Ransom DDoS could be the next big threat
Ransom extortion under threat of a distributed denial of service (DDoS) attack is a lot easier to pull off than a full-blown ransomware assault, which is why this model of cybercrime is rapidly increasing in popularity.
US telecoms company Lumen Technologies recently published its quarterly distributed denial of service (DDoS) report for Q2 2021, which encourages businesses to prepare to combat a new wave of RDDoS attacks.
This type of attack is growing in destructive power, as well as in sheer volume, the company warns.
DDoS grows more dangerous
Regular DDoS attacks are also growing in number and destructive power. Compared to Q1 2021, there were 14% more attacks mitigated in Q2, with the largest attack by bandwidth coming in at 419 Gbps.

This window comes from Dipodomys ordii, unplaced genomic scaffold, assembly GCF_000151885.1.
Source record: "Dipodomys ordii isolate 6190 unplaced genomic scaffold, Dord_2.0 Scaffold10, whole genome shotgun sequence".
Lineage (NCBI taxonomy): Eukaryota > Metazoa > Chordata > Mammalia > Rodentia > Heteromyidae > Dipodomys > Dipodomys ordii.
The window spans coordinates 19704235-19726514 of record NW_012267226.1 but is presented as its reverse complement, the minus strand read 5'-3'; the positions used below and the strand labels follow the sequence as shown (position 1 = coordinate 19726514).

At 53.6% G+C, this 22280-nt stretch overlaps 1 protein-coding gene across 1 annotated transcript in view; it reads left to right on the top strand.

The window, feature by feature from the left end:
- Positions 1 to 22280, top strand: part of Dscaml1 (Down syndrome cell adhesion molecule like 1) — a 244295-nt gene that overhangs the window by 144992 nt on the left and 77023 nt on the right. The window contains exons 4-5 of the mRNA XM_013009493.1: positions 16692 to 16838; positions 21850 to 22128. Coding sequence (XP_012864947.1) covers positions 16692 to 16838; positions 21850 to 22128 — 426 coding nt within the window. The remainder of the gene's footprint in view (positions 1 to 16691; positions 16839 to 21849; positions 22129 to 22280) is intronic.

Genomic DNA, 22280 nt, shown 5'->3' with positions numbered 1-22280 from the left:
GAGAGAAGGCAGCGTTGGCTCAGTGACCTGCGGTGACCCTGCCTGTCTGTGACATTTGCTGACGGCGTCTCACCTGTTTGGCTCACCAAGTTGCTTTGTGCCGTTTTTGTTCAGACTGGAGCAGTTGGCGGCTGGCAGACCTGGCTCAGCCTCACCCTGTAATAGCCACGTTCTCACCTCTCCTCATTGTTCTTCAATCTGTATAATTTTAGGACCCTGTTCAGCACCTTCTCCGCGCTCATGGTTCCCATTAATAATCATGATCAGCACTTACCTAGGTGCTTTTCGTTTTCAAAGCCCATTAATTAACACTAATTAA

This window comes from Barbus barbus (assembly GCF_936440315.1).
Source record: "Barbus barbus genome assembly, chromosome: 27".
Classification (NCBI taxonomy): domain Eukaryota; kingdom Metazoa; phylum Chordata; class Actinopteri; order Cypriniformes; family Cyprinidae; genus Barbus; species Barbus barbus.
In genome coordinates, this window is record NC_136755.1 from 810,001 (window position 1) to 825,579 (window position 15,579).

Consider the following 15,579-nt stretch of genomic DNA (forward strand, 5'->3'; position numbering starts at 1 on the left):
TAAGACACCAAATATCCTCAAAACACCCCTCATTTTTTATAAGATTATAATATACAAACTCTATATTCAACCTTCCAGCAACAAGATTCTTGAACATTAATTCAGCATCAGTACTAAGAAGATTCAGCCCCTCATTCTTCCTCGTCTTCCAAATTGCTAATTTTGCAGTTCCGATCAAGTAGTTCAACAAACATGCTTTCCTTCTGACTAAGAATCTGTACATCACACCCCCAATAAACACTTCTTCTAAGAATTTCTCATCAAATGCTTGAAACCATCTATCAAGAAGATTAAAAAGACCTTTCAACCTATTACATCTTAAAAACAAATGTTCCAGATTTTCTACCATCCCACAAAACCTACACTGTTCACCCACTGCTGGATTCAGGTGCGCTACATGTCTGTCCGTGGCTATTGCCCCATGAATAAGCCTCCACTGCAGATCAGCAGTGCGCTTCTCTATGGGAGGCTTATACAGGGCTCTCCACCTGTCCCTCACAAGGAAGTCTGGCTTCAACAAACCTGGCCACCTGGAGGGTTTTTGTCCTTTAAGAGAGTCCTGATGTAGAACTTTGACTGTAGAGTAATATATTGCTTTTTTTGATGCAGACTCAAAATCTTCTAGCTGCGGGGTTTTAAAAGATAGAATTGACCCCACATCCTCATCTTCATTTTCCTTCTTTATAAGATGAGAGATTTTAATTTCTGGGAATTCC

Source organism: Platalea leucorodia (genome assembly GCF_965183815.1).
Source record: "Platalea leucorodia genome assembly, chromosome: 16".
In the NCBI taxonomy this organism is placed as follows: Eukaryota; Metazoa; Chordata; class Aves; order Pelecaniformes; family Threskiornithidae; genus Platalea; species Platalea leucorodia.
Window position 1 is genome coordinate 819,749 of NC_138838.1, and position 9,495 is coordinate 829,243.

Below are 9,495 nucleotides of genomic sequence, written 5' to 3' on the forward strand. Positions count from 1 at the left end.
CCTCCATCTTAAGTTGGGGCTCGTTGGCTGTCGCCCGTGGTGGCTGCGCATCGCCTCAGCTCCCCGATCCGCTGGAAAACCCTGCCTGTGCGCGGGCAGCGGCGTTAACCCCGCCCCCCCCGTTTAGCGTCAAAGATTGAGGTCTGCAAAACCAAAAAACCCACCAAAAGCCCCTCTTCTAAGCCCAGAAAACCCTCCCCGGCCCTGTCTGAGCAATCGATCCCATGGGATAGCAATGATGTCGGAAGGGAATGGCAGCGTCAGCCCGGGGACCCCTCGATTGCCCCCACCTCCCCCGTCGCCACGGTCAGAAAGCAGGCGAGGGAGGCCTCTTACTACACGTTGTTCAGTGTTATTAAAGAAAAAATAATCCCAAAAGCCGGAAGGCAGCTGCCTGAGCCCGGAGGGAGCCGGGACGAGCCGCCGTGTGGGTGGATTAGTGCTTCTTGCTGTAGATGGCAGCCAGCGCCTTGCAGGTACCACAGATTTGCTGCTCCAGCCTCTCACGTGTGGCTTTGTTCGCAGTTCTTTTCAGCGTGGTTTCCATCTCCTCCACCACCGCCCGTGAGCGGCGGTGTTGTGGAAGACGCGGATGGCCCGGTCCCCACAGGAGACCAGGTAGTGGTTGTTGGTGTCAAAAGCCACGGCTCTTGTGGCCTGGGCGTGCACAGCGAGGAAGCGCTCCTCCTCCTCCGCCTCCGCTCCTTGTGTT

The largest by packet rate was recorded at 132 packets, and the longest attack mitigated by Lumen lasted a full 10 days.
Compared to the previous quarter, Gafgyt and Mirai, two of the most fearsome botnets out there, spawned 22% more unique command and control (C&C) centers.
The United States had the most servers hosted in a single country (431), as well as most commands coming from a single country (131). Meanwhile, Brazil is emerging as a C&C superpower of sorts, with a 173% increase in the number of botnets hosted in the country.
“The threat actors aren’t just looking to disrupt – they are frequently running criminal campaigns looking to make a profit,” said Mike Benjamin, VP Security at Lumen.
“Some businesses are purely digital, and that makes them more vulnerable because when the potential attack surface increases, this also increases the opportunity for threat actors. The best defense is a DDoS mitigation service that stops these attacks before they happen.”